Introducing: Fabbrica. Take a tour of Mark McEwan’s new Italian restaurant
“Would you like to try a pizza?” asks chef Mark McEwan as he stands in front of the wood-burning oven at his newest restaurant, Fabbrica, located in the suburban Shops at Don Mills. “It’ll only take 90 seconds, and we can eat it at the bar.” Never mind that he’s expecting dozens of guests for a preview dinner or that he also has to head downtown in an hour or two to do his second book signing this week; McEwan sits down and shares a salsiccia pizza (lamb sausage, caramelized fennel, mozzarella) with us like it was a lazy Sunday afternoon.
McEwan is used to having a full plate. Last month, for example, he released his first cookbook, finished filming the first season of Top Chef Canada (it’s set to air in the spring), oversaw a TIFF party for the cast of The Town, promoted a celebrity charity cook-off, kept an eye on his year-old grocery store (McEwan), watched over three of the city’s top restaurants and prepared for the opening of his fourth.
Fabbrica’s concept: traditional Italian—the menu has the requisite antipasti, primi and secondi headings—with a push on Neapolitan pizzas. Wood-burning brick oven brought over from Naples? Check. Roma tomatoes from the San Marzano valley? Check. Hand-milled flour imported from the home country? Check. Executive chef Rob LeClair sent to New York to train under the Associazione Pizzaiuoli Napoletani? Done and done.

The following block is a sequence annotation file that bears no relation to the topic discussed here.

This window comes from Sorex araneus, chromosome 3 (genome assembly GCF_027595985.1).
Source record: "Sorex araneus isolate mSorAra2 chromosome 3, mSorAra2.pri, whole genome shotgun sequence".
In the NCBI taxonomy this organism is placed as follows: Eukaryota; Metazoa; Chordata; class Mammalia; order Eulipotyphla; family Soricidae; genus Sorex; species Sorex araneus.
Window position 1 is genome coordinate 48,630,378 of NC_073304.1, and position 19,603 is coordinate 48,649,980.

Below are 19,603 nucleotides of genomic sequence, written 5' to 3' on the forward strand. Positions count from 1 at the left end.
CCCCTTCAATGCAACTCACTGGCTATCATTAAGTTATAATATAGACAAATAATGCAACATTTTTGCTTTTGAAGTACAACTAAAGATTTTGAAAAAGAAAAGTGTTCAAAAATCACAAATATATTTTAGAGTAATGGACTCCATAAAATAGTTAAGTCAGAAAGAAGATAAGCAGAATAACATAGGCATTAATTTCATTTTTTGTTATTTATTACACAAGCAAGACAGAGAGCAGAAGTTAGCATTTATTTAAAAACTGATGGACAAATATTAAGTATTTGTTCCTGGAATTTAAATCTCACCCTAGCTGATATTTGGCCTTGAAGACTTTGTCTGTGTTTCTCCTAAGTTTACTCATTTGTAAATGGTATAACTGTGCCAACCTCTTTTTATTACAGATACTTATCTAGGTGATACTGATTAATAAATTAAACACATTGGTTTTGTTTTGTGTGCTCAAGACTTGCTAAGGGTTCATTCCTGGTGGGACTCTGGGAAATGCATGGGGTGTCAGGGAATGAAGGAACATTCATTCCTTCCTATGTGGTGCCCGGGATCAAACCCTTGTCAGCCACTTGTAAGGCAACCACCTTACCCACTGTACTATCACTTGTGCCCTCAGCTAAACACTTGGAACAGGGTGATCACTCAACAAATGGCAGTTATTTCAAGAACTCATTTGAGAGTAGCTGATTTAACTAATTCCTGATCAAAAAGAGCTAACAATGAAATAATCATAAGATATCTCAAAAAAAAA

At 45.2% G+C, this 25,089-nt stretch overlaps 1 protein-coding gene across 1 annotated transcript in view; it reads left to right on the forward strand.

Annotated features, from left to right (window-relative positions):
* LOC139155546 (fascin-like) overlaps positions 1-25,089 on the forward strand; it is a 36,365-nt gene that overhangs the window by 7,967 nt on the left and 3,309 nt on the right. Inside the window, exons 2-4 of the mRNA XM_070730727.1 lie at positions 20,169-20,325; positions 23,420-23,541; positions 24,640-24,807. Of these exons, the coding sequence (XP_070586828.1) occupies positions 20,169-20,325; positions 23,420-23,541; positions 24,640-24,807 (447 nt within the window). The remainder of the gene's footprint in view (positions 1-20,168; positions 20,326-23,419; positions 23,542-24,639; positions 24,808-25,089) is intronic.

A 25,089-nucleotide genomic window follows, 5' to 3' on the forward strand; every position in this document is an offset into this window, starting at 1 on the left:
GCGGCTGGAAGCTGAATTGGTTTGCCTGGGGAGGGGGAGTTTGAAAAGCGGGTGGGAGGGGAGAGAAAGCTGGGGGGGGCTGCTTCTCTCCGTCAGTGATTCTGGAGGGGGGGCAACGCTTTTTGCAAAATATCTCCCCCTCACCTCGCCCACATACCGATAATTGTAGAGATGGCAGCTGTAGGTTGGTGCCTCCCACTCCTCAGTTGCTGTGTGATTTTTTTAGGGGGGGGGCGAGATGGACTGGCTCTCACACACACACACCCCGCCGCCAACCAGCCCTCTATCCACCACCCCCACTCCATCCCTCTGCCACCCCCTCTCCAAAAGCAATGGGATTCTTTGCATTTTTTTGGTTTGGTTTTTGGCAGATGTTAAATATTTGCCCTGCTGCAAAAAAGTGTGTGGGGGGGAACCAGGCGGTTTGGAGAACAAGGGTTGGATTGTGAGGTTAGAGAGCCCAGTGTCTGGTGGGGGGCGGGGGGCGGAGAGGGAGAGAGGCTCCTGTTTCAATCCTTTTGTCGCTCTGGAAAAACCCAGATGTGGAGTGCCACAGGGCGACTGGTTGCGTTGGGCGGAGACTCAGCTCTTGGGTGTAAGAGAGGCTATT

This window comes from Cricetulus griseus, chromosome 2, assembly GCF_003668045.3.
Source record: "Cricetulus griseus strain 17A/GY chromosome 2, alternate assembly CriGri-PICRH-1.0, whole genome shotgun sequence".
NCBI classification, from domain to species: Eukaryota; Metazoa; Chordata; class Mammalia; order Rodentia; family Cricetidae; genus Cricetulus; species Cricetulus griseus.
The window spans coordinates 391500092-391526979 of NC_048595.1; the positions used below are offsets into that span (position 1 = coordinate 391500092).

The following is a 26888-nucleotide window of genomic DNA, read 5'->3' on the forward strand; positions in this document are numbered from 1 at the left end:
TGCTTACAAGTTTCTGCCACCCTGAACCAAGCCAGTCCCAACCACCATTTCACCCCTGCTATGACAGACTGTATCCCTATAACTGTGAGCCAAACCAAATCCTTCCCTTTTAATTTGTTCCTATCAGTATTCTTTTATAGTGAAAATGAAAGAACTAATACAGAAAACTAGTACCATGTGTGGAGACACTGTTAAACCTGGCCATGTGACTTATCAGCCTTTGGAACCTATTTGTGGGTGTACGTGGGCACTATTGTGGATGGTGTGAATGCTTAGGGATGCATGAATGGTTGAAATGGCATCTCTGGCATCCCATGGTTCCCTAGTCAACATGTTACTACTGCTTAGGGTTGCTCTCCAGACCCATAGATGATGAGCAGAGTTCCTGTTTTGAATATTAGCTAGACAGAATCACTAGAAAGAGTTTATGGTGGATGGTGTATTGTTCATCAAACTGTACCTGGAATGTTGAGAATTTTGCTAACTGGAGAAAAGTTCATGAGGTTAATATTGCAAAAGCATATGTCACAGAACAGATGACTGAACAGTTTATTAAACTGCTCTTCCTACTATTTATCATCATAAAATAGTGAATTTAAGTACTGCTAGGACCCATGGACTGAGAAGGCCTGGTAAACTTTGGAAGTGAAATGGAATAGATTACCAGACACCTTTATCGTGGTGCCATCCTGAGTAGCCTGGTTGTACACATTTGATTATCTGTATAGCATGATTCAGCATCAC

“Simple Italian is always the hardest to make because it’s either perfect or it’s not,” says McEwan whose culinary background is French. “I like regional food rather than big tasting menus. Just give me three things on a plate, not eight.”
The space was designed by Giannone Petricone Associates, which has made urban-rustic Italian restaurants its bread and butter: Terroni, Osteria Ciceri e Tria, Il Fornello on Church. It’s a breezy, sun-drenched piazza in the front and a dimly lit setting with geometric motifs in the back. Bearing in mind the restaurant’s name, which means “factory” in Italian, elements of industrial design are evident in the oven’s metal and bolt façade, a decorative sewer grate on the ground and wallpaper that looks like an abstract blueprint.
There’s also a small curing room where salumi hang from the ceiling and the walls are lined with jars of pickled vegetables. Like McEwan’s neighbouring food store, Fabbrica aims to bring quality cuisine to residents north of Bloor where big box restos currently reign. “There’s a huge market up here, and it’s an untapped market. You have a lot of young professionals moving into these neighbourhoods, and so far most of the big chains own the north end of the city.”
There are, however, limits to his expansion plan. He’s still looking—but is in no hurry—to open a second grocery store downtown. He wants to find the perfect 12,000 square feet of space. McEwan also adds that he turned down an offer to open a restaurant in Las Vegas. But he then continues to say he’s already working on a second cookbook.
“Who knows. Maybe one day I’ll finally spend a year not doing anything.”
Fabbrica, 49 Karl Fraser Rd. (at Shops at Don Mills), 416-391-0307.